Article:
American Astronaut Tracy Dyson and two cosmonauts safely back on earth. They spent almost six months on the International Space Station. The Soyuz spacecraft landed in Kazakhstan this morning. The return delayed a day after an undocking glitch.
Critics say a Christian outreach concert scheduled tonight for soldiers and families in Ft. Bragg, North Carolina, crosses the line. General David Petraeus has said many times he is worried that the Muslim overseas believes the U.S. military represents the Christian faith. He's called it sensitive and says the perception alone could put the lives of U.S. troops in danger. He's talking about people who insult Islam for calling it an evil and wicked religion.
So what's the controversy? Just this: the event at Ft. Bragg is being held by Evangelist Billy Graham and his son Franklin, and Franklin Graham is the one who has said Islam is evil and wicked. Well given his record, how will this play out in the Muslim world? Will it be a problem for our commanders overseas?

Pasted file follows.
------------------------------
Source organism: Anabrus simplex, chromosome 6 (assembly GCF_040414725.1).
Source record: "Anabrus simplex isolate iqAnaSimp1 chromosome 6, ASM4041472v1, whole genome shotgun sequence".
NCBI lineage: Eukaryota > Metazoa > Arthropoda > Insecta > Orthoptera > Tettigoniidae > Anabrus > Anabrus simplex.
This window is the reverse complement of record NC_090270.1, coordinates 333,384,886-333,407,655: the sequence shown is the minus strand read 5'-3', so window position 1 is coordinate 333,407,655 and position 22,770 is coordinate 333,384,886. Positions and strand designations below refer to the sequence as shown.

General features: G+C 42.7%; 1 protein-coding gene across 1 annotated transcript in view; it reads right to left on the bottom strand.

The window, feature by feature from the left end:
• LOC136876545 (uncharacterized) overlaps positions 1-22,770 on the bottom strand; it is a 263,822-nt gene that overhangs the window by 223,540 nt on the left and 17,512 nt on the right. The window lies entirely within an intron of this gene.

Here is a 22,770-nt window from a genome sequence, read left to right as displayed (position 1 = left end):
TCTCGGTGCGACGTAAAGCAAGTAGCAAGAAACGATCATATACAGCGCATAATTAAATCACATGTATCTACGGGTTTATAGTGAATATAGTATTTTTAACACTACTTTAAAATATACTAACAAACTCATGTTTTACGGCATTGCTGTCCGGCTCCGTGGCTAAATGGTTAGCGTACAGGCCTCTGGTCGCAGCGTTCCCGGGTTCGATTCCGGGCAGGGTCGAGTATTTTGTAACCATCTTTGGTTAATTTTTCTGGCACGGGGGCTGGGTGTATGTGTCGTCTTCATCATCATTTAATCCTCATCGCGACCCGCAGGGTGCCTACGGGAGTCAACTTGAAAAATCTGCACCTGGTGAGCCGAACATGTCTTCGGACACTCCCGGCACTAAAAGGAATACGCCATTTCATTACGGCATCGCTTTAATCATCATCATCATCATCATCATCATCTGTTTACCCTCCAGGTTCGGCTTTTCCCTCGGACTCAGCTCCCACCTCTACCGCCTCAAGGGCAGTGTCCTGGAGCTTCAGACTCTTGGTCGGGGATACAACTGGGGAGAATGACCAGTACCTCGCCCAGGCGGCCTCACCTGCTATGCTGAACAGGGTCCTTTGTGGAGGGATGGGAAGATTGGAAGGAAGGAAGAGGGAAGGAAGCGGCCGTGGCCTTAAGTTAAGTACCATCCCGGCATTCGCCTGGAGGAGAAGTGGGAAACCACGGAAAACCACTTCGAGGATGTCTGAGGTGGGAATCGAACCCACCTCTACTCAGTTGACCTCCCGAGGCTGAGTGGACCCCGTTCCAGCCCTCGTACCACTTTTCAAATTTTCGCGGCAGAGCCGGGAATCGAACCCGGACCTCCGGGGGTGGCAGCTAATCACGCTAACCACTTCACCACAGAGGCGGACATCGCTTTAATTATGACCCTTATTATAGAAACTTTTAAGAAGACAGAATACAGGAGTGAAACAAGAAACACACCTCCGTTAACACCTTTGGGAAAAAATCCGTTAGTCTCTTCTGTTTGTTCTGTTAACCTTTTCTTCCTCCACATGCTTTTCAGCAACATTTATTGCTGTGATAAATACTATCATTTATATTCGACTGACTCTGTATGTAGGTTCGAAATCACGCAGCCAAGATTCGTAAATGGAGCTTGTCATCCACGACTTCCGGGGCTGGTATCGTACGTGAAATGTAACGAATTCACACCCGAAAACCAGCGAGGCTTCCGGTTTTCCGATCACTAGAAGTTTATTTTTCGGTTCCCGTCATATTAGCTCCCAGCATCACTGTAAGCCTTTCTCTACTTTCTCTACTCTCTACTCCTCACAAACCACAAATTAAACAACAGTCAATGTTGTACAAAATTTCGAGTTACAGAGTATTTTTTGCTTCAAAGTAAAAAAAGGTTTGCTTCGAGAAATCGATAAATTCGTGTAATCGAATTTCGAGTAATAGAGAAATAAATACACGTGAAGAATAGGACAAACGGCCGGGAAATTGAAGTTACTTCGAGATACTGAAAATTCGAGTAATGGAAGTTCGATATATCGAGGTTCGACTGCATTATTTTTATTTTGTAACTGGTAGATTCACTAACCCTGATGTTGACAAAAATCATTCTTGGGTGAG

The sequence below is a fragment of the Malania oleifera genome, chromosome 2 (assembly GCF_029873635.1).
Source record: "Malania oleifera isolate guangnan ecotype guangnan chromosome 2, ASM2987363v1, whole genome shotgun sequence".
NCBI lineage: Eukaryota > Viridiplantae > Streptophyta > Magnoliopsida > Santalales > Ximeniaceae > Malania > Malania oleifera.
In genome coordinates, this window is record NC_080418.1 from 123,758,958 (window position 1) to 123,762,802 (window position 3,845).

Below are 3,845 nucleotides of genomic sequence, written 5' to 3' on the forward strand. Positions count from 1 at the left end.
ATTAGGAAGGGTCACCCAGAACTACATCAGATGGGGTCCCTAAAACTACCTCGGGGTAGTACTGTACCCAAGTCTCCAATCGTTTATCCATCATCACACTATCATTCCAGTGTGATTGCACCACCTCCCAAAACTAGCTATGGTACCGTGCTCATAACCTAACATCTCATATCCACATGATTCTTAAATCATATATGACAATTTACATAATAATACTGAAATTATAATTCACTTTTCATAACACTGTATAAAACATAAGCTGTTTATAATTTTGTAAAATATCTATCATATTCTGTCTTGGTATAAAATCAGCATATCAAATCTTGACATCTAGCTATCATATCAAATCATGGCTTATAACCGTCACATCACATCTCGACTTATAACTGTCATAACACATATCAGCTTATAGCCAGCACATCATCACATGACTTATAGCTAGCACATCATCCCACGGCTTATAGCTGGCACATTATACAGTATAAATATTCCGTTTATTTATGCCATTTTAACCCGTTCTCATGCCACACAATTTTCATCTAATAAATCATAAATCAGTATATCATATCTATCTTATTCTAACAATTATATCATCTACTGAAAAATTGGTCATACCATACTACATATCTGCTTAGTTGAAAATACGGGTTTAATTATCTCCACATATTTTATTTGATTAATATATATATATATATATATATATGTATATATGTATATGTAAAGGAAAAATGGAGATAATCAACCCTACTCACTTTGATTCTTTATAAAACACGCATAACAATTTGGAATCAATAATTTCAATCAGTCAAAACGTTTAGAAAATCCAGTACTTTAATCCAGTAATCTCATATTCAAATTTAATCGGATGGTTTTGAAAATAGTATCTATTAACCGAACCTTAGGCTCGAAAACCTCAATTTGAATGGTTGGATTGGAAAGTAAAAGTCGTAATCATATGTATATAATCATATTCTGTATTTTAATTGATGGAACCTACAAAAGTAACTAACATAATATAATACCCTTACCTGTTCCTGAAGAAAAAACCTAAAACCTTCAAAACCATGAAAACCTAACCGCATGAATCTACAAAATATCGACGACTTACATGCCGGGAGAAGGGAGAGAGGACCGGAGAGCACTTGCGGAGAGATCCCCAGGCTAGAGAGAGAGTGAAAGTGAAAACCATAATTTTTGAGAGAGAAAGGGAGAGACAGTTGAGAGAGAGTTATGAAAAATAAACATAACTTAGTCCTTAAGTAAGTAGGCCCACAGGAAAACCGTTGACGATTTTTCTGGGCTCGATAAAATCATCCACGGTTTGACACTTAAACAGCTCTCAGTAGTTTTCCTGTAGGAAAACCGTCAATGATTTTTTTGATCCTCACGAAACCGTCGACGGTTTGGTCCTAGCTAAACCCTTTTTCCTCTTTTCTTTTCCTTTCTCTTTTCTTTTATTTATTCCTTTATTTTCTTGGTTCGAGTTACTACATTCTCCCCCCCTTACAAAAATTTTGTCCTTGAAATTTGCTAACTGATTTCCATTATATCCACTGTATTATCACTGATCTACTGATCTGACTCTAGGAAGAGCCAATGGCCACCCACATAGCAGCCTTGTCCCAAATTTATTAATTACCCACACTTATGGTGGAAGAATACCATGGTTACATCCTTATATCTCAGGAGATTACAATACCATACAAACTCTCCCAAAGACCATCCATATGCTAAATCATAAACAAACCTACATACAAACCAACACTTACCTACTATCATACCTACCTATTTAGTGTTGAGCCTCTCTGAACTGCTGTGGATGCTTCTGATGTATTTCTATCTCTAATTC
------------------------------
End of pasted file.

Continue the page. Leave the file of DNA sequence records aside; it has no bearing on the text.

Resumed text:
Here is a special report by Pentagon correspondent Chris Lawrence.
CHRIS LAWRENCE, CNN PENTAGON CORRESPONDENT (voice-over): The Christian concert is called "Rock the Fort". And it's living up to its name.
The Billy Graham Evangelistic Association is bringing Christian rock bands and worship to Ft. Bragg and some say crossing a line.
MIKEY WEINSTEIN, MILITARY RELIGIOUS FREEDOM FOUNDATION: The express purpose of this event is to evangelize and spread the gospel to all those who are lost. Soldiers are being given pieces of paper with seven blank names on it to bring seven more people so they all come to Christ.
LAWRENCE: Ft. Bragg advertised the concert on its Web site. And Mikey Weinstein says more than 100 soldiers there have complained to his group Military Religious Freedom sending e-mails like, "Please help us MRFF. This is wrong."